Gene Wilder, the actor known for roles in “Willy Wonka & the Chocolate Factory” and “Blazing Saddles,” has died at age 83.
Wilder died Monday at his home in Stamford, Connecticut, due to complications from Alzheimer’s disease. According to a statement from Wilder’s nephew, Wilder died as a recording of Ella Fitzgerald singing “Somewhere Over the Rainbow”–one of his favorite songs–played in the background.
He had all but retired from the industry at the time of his death, with his last credited on-screen role coming in a few episodes of “Will & Grace” back in 2003. He also lent his voice to an episode of “Yo Gabba Gabba” in 2015.
Wilder’s onscreen career began back in the 1960s, when he appeared on a number of TV shows in small roles. His breakout year was 1967. He appeared in the small but memorable role as undertaker Eugene in the classic film “Bonnie and Clyde,” followed by a star-making turn in Mel Brooks‘ Oscar-winning comedy “The Producers.”
“The Producers” marked the first of several collaborations Wilder would do with Brooks. Wilder would go on to play the gun-slinging “Waco Kid” Jim in the seminal 1974 comedy “Blazing Saddles” opposite Cleavon Little as Bart, a black sheriff who must deal with prejudice in a small frontier town.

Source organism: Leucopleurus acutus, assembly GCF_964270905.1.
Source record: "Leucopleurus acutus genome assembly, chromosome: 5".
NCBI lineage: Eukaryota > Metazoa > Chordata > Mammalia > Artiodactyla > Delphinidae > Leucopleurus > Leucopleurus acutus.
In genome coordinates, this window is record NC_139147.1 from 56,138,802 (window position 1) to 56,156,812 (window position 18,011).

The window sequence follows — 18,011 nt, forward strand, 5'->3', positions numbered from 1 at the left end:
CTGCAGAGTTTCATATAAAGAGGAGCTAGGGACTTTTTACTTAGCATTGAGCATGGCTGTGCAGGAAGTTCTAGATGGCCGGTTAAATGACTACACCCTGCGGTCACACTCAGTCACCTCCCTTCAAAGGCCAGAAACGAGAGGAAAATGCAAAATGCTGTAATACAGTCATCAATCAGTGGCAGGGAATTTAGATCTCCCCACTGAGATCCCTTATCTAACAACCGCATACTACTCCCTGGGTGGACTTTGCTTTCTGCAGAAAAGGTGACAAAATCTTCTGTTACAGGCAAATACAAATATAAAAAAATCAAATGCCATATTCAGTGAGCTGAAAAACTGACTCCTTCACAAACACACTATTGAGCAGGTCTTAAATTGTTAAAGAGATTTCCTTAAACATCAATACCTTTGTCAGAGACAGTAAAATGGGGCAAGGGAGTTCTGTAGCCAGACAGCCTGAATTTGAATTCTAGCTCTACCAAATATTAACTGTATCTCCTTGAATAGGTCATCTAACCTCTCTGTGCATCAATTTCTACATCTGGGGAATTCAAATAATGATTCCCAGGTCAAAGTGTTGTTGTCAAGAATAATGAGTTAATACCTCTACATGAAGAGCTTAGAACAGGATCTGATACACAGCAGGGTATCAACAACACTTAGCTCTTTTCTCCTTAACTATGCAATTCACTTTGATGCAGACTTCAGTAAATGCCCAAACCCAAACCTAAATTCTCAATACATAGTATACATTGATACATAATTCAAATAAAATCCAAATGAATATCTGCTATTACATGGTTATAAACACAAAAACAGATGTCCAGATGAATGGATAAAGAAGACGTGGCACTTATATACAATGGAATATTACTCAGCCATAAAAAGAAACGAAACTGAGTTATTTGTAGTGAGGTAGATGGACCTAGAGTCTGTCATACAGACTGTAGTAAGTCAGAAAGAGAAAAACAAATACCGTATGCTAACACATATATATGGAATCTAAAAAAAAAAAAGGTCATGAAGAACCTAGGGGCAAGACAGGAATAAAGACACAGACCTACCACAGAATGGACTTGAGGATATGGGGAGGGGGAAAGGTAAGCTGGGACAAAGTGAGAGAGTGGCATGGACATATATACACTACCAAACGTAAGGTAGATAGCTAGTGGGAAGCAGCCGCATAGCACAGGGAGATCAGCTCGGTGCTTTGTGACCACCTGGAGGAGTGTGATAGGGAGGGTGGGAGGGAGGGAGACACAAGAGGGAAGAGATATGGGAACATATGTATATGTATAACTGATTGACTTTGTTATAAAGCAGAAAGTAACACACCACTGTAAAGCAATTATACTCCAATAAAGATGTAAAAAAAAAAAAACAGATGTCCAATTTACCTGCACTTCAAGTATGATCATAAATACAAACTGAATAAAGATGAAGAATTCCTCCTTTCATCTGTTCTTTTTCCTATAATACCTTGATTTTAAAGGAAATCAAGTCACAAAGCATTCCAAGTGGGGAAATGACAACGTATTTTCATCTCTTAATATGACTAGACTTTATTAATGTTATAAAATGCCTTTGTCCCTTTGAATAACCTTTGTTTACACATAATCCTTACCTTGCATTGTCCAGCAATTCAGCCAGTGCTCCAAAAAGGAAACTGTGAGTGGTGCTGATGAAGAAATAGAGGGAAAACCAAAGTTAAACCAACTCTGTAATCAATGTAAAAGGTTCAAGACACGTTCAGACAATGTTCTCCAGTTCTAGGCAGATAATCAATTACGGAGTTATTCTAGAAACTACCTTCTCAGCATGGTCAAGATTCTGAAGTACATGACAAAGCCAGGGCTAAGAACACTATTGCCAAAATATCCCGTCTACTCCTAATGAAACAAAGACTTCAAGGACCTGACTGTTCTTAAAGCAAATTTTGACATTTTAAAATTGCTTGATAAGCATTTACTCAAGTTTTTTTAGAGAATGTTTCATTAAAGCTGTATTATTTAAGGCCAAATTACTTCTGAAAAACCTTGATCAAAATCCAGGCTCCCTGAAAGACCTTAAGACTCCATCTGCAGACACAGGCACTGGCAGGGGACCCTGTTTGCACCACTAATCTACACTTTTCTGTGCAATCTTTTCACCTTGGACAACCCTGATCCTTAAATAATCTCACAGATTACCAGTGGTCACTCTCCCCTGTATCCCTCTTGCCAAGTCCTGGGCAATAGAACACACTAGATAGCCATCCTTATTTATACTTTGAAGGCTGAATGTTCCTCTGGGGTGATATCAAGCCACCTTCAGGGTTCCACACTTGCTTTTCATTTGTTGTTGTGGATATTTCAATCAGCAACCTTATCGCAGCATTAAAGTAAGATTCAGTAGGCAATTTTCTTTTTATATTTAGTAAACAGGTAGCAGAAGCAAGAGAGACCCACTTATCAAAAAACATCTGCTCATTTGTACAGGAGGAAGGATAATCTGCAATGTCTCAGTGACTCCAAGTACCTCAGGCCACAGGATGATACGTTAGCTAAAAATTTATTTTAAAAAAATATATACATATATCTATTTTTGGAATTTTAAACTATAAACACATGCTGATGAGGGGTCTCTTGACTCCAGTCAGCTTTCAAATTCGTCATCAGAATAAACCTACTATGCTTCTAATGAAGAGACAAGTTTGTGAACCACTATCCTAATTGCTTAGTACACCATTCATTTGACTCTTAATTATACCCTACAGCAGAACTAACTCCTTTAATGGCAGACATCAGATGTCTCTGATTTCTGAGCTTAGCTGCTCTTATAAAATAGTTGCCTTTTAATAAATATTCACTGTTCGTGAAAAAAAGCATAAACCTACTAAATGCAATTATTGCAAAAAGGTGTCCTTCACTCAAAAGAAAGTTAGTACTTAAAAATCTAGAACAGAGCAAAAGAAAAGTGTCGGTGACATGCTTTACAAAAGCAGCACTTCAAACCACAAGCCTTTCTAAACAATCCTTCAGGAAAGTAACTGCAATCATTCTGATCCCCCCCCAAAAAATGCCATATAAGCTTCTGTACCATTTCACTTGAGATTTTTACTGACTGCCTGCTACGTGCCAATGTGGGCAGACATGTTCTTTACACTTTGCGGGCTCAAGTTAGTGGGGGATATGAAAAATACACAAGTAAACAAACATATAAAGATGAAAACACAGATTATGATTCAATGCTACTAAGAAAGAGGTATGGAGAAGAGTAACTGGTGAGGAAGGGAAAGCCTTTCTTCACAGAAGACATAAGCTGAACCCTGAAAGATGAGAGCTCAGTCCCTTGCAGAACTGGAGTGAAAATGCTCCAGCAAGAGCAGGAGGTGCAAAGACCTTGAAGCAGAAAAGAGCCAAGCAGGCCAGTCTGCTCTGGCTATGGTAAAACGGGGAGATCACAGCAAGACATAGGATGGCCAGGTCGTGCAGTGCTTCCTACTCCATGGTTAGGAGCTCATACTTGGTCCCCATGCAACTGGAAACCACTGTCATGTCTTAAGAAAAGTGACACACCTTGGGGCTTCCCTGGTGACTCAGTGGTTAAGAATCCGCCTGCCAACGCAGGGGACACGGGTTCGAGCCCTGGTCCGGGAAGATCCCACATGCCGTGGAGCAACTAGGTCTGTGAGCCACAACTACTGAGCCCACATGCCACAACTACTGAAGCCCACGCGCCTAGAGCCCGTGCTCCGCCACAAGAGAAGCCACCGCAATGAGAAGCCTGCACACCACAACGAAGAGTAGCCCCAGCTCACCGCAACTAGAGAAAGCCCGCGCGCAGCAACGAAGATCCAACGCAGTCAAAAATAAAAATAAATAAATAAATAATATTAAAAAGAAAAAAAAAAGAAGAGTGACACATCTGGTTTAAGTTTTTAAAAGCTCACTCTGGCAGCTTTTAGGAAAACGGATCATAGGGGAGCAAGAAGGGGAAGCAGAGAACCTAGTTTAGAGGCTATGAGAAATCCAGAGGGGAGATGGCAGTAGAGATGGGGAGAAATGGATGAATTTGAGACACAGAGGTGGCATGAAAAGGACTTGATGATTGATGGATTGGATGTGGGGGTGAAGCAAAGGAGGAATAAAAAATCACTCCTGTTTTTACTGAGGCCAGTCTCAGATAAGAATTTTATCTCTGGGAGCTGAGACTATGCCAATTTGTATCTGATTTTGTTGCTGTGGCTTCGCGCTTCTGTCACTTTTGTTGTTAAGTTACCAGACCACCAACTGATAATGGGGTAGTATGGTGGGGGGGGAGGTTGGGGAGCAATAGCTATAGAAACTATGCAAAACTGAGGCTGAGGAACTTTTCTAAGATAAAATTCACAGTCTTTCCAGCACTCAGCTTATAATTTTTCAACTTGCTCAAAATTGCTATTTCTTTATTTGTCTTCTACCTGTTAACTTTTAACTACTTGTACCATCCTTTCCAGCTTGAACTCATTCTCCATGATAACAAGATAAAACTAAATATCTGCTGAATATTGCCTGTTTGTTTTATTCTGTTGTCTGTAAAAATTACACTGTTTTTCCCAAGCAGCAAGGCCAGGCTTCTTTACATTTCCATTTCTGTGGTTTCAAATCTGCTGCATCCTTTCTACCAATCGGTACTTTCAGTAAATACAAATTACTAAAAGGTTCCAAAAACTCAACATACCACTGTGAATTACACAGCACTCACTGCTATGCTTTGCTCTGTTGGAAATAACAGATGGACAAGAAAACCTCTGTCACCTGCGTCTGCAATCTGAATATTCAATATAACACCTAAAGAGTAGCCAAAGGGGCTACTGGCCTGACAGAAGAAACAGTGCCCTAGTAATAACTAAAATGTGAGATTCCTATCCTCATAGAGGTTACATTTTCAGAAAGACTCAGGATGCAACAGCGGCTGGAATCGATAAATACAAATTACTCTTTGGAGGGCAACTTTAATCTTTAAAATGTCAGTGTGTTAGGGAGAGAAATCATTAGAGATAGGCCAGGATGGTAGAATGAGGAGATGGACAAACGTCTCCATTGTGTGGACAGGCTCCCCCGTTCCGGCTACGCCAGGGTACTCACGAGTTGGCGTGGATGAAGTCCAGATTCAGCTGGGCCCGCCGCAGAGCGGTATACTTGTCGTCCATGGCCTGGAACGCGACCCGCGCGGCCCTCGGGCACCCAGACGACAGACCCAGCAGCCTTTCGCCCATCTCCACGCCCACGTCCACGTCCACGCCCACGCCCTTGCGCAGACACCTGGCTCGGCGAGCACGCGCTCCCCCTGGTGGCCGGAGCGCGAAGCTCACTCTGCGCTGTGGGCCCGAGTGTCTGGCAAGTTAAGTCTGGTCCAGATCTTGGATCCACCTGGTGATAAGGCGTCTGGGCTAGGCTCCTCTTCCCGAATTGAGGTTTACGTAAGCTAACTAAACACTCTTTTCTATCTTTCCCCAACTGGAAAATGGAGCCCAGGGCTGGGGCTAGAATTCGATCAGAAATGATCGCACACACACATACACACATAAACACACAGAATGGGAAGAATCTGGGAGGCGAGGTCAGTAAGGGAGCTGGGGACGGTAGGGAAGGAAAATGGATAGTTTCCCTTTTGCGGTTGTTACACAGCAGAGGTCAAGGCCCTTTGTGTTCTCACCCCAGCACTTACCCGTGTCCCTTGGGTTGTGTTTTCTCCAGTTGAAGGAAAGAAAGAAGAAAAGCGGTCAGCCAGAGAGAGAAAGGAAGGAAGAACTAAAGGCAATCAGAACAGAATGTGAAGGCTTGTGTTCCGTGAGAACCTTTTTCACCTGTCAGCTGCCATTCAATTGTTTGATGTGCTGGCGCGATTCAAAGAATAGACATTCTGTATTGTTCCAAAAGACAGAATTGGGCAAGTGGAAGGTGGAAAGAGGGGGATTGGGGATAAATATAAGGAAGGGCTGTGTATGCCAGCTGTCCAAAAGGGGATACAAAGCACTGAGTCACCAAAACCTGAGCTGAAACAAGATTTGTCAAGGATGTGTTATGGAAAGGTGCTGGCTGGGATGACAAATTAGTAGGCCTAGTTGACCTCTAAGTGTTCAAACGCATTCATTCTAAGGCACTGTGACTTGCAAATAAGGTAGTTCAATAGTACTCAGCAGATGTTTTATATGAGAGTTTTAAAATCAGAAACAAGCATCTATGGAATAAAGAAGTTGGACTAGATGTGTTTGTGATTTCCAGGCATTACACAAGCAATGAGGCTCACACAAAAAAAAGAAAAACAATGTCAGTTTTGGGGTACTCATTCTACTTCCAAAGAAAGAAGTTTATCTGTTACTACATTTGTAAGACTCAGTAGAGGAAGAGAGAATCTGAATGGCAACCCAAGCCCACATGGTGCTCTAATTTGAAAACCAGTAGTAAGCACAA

Wilder went on to co-write and star in “Young Frankenstein” with Brooks directing and also writing. “The Producers,” “Young Frankenstein” and “Blazing Saddles” are all ranked among AFI’s Top 100 Comedies of All Time.
Wilder also starred in several films with Richard Pryor, including “Silver Streak,” “Stir Crazy” and “See No Evil, Hear No Evil.”
Wilder was married four times in his life, including to fellow comedy legend Gilda Radner from 1984 to 1989. He had no children of his own, but adopted his second wife’s daughter in 1967.
He was nominated for two Oscars in his career, for Best Supporting Actor in “The Producers” and for Best Adapted Screenplay for “Young Frankenstein.” He won an Emmy in 2003 for his role on “Will & Grace.”
Despite his often wild and over-the-top roles, Wilder was known to be a very quiet and reserved man off screen. In his free time, he enjoyed watercolor painting and published six books, including a memoir entitled “Kiss Me Like a Stranger: My Search for Love and Art.”